Discourage Multitasking

 Many people boast about being exceptional multitaskers. Although juggling multiple tasks seems like an effective skill, research reveals that creating high-quality products with this method does not work. The ability to focus on details decreases when we tackle more than one project. Working on too many assignments can also create stress, which increases our chances for making mistakes. Encourage employees to complete one item at a time. Once they finish one, they can move on to the next one. 

Schedule Distraction-Free Times

Coworkers can often be the cause of preventing others from completing their projects. Whether teammates want recommendations for good lunch places or help reviewing a spreadsheet, time for employees to focus on their individual tasks gets lost. Prohibiting staff interruptions (unless necessary) during specific work hours can give employees an opportunity to work on their aDistractionssignments without distractions from their coworkers. Time blocks tailored to the entire company or individual worker are both effective approaches.

It is easy for workers to become complacent and careless in tasks that they perform frequently. In addition to the pointers above, consistently remind them that they are integral components of your organization and their contributions assist in making your business a success or a failure. For more guidance on keeping your employees focused, please contact a member of CAI’s Advice & Counsel at 919-878-9222 or 336-668-7746.

Photo Source: febuiles, Sam Pullara

Use Professional Development to Motivate and Retain Top Talent

Thursday, June 9th, 2011

Many organizations believe that increasing salary is the most effective way to retain their stellar performers. Although higher salaries might keep employees at their jobs, it is not a cost-effective solution for employers. To help staff members remain content without maxing out budgets, companies can devote time to staff development and education.

Employees stay in their positions when they believe they are accomplishing their goals and advancing in their careers. Showing serious interest in the development of your staff demonstrates to employees that they are essential in achieving success for the company. Support within management to invest in workforce coaching will help your organization attain a lower turnover rate and strengthen employee morale.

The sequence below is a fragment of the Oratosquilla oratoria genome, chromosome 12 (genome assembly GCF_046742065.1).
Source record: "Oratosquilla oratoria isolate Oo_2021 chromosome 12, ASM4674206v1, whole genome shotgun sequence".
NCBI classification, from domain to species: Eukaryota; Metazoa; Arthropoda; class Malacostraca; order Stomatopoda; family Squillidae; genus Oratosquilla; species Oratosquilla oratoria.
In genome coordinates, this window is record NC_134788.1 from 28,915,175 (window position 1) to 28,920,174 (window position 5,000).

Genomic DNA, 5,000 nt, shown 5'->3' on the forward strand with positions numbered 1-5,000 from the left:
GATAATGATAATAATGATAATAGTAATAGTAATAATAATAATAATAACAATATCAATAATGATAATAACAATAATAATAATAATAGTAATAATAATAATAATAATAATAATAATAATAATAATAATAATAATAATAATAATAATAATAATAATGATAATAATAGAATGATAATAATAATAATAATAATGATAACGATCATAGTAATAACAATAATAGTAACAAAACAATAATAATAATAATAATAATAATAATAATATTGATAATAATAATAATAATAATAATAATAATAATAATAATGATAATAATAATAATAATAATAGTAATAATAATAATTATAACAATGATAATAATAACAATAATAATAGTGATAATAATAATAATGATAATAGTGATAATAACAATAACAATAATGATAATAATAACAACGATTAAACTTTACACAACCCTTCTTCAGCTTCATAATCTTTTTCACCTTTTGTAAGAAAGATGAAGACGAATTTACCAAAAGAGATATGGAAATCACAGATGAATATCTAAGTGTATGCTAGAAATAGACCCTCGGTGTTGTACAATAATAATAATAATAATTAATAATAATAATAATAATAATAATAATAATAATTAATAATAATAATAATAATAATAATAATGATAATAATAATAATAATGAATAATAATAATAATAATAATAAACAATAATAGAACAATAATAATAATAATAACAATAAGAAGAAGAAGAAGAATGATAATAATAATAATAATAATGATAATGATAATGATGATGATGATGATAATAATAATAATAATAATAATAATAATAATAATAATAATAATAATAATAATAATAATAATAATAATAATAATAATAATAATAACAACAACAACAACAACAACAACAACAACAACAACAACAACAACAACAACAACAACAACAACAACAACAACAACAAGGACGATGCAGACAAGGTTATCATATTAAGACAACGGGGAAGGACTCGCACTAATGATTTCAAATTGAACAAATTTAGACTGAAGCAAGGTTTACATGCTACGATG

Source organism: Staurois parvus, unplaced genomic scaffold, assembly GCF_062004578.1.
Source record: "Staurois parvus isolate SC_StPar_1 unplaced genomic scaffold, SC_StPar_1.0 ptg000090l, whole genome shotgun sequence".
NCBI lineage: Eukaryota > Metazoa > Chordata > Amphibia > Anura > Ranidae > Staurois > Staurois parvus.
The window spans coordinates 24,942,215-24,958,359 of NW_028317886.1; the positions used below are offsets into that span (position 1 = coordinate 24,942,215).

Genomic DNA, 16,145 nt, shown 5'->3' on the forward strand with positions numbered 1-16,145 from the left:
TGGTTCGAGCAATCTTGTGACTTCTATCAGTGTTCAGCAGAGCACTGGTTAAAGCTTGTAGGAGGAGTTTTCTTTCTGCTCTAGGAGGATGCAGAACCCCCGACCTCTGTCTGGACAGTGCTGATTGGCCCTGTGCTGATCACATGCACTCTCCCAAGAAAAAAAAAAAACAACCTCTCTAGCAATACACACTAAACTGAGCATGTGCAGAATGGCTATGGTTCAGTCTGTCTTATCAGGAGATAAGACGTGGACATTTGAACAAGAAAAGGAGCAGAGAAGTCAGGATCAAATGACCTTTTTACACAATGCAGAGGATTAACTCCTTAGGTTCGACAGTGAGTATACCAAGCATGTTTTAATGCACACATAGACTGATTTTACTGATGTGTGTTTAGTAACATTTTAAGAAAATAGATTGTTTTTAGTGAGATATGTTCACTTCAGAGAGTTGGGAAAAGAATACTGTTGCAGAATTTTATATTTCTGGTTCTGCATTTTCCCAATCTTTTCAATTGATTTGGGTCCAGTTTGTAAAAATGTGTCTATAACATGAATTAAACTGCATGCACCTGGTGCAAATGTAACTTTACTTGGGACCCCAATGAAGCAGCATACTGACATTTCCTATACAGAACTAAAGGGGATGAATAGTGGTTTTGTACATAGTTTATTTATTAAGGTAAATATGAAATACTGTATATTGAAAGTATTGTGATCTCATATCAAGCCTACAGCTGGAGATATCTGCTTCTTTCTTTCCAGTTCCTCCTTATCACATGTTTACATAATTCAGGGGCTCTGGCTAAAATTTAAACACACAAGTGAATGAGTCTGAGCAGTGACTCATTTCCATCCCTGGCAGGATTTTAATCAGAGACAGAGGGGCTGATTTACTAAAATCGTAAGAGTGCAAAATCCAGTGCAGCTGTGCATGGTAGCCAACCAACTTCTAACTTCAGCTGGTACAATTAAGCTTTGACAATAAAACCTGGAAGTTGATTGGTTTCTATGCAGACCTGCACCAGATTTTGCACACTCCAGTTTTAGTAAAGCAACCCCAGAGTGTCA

The entire organization benefits when time and resources are allotted to professional growth and job preparation. Employees are satisfied and become more productive, which leads to increased efficiency and greater revenue. Here are a few tips to promote the growth of your team members:

  1. Help staff set goals. Have employees evaluate their responsibilities to determine their strengths and weaknesses prior to setting goals. Help them establish obtainable goals that align with their interests and strengths to support success. Goals should be measurable, and a timeline can track progress.  Personally praise employees when goals are achieved.
  2. Inform employees on training opportunities. Alert staff of different training and educational opportunities that benefit their position, and encourage them to participate. Offer to sponsor their attendance for different activities, such as conferences and seminars. If sponsoring is too expensive, partial payment still exhibits your vested interest in their career.
  3. Encourage membership in professional groups and associations. Organizations relevant to employees’ positions allow them to network with similar professionals, learn best practices and even gain new clients. To help facilitate their involvement, consider providing them annual stipends to partake in group activities related to their fields or reimbursing membership dues and other fees. Provide flexibility in scheduling and options to work nontraditional hours to allow employees to attend events as well.
  4. Recognize training progress. Employees need positive reinforcement when they continually perform their duties well. By attending training sessions, they invest in their career development as well as benefit the organization, so it is important to acknowledge their efforts. Take time to discuss what they learned from their experiences, and advocate that they integrate new knowledge into their responsibilities. Congratulating team members on earning certifications also promotes company loyalty.

Members of management should consider training options for themselves as well in order to set positive examples for all employees. Company leaders should also explain the value of continual education and professional development during staff gatherings or one-on-one meetings.

For more information on staff development and professional training, please contact a member of CAI’s Advice and Counsel Team at (919) 878-9222 or (336) 668-7746, or ask for an account manager to discover the different training options CAI offers.

Photo source: lumaxart